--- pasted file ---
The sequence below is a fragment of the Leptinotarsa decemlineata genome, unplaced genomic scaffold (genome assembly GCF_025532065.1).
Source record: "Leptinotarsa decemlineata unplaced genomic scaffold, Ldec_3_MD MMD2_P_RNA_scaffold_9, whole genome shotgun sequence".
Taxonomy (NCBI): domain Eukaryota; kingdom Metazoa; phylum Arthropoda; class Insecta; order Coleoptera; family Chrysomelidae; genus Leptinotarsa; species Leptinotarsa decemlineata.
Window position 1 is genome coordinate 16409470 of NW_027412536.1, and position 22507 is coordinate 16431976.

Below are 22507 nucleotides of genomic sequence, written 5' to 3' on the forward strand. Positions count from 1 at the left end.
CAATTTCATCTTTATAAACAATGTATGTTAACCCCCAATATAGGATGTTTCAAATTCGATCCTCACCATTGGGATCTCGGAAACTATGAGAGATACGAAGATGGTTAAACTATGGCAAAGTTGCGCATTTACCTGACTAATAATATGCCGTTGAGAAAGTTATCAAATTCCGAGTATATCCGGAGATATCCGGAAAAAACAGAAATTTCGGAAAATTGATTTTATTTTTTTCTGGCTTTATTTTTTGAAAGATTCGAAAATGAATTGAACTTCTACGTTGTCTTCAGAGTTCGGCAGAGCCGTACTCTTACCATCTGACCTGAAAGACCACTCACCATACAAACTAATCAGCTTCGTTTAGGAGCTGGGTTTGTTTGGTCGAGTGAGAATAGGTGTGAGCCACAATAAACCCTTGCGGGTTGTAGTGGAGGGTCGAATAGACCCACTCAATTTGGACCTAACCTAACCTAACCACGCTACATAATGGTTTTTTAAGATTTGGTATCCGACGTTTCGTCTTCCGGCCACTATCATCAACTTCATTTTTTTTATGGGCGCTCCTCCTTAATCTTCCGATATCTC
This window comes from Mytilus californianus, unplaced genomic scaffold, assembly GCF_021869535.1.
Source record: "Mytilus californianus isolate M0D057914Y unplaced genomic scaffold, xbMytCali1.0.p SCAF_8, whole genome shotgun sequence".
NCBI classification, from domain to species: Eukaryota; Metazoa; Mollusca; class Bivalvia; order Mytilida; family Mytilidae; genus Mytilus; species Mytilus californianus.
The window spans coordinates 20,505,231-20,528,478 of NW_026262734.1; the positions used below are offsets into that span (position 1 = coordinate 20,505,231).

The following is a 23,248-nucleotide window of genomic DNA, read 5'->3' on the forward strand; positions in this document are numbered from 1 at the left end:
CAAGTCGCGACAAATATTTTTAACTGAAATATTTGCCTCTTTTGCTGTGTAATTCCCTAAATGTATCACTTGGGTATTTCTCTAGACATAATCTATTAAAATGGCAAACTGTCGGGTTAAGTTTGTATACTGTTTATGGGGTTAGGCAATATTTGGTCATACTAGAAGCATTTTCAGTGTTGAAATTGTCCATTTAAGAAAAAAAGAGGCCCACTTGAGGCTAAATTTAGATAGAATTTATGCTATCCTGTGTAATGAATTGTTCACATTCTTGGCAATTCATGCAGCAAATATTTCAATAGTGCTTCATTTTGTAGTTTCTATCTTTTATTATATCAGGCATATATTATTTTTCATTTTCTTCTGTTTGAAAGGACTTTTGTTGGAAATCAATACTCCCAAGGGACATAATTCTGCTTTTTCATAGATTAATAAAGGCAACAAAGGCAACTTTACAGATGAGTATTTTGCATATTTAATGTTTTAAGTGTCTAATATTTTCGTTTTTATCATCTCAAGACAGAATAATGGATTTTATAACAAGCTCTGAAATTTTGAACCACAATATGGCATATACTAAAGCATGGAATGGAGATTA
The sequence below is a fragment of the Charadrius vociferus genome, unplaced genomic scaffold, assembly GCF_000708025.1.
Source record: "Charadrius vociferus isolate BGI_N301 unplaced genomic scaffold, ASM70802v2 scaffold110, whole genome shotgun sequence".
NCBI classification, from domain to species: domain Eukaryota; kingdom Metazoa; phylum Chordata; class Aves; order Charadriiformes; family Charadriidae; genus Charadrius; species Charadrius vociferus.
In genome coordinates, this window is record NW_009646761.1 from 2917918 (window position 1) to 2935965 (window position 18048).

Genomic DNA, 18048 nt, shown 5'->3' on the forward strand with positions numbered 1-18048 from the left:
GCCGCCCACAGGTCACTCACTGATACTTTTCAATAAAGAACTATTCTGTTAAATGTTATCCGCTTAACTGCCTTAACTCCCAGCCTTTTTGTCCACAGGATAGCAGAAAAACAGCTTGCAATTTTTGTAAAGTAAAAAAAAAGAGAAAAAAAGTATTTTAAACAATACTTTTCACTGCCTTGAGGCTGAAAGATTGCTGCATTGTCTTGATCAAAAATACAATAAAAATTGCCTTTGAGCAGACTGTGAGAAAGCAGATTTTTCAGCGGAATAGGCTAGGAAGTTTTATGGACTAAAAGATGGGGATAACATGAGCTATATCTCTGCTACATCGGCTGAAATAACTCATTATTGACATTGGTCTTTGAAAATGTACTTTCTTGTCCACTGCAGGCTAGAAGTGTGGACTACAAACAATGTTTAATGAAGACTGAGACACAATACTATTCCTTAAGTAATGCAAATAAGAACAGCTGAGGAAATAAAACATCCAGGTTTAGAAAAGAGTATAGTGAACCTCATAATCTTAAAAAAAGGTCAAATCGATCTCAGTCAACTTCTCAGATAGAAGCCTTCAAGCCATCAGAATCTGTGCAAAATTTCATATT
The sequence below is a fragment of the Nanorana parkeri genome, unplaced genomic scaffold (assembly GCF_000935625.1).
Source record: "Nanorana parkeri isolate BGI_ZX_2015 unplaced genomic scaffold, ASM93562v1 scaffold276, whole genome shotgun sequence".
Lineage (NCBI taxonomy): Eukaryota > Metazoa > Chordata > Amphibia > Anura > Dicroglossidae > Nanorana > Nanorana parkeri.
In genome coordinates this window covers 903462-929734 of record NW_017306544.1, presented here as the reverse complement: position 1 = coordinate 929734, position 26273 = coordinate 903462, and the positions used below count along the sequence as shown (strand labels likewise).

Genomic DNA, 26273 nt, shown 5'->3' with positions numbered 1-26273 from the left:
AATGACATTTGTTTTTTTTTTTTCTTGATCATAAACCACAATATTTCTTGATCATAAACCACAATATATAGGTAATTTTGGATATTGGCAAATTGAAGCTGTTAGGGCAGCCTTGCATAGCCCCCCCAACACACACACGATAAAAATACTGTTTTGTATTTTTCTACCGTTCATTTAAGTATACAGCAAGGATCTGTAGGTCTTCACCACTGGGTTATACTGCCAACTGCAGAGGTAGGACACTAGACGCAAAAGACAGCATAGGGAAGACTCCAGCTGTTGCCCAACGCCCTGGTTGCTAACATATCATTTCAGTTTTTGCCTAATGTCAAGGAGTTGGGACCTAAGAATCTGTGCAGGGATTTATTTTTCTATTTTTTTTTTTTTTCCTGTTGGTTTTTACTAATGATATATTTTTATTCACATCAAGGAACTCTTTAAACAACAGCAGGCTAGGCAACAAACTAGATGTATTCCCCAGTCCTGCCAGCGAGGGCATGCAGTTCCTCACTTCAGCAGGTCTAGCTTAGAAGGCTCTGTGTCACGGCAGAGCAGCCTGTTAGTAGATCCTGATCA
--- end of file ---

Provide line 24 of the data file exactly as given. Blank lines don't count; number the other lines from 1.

AATGACATTTGTTTTTTTTTTTTCTTGATCATAAACCACAATATTTCTTGATCATAAACCACAATATATAGGTAATTTTGGATATTGGCAAATTGAAGCTGTTAGGGCAGCCTTGCATAGCCCCCCCAACACACACACGATAAAAATACTGTTTTGTATTTTTCTACCGTTCATTTAAGTATACAGCAAGGATCTGTAGGTCTTCACCACTGGGTTATACTGCCAACTGCAGAGGTAGGACACTAGACGCAAAAGACAGCATAGGGAAGACTCCAGCTGTTGCCCAACGCCCTGGTTGCTAACATATCATTTCAGTTTTTGCCTAATGTCAAGGAGTTGGGACCTAAGAATCTGTGCAGGGATTTATTTTTCTATTTTTTTTTTTTTTCCTGTTGGTTTTTACTAATGATATATTTTTATTCACATCAAGGAACTCTTTAAACAACAGCAGGCTAGGCAACAAACTAGATGTATTCCCCAGTCCTGCCAGCGAGGGCATGCAGTTCCTCACTTCAGCAGGTCTAGCTTAGAAGGCTCTGTGTCACGGCAGAGCAGCCTGTTAGTAGATCCTGATCA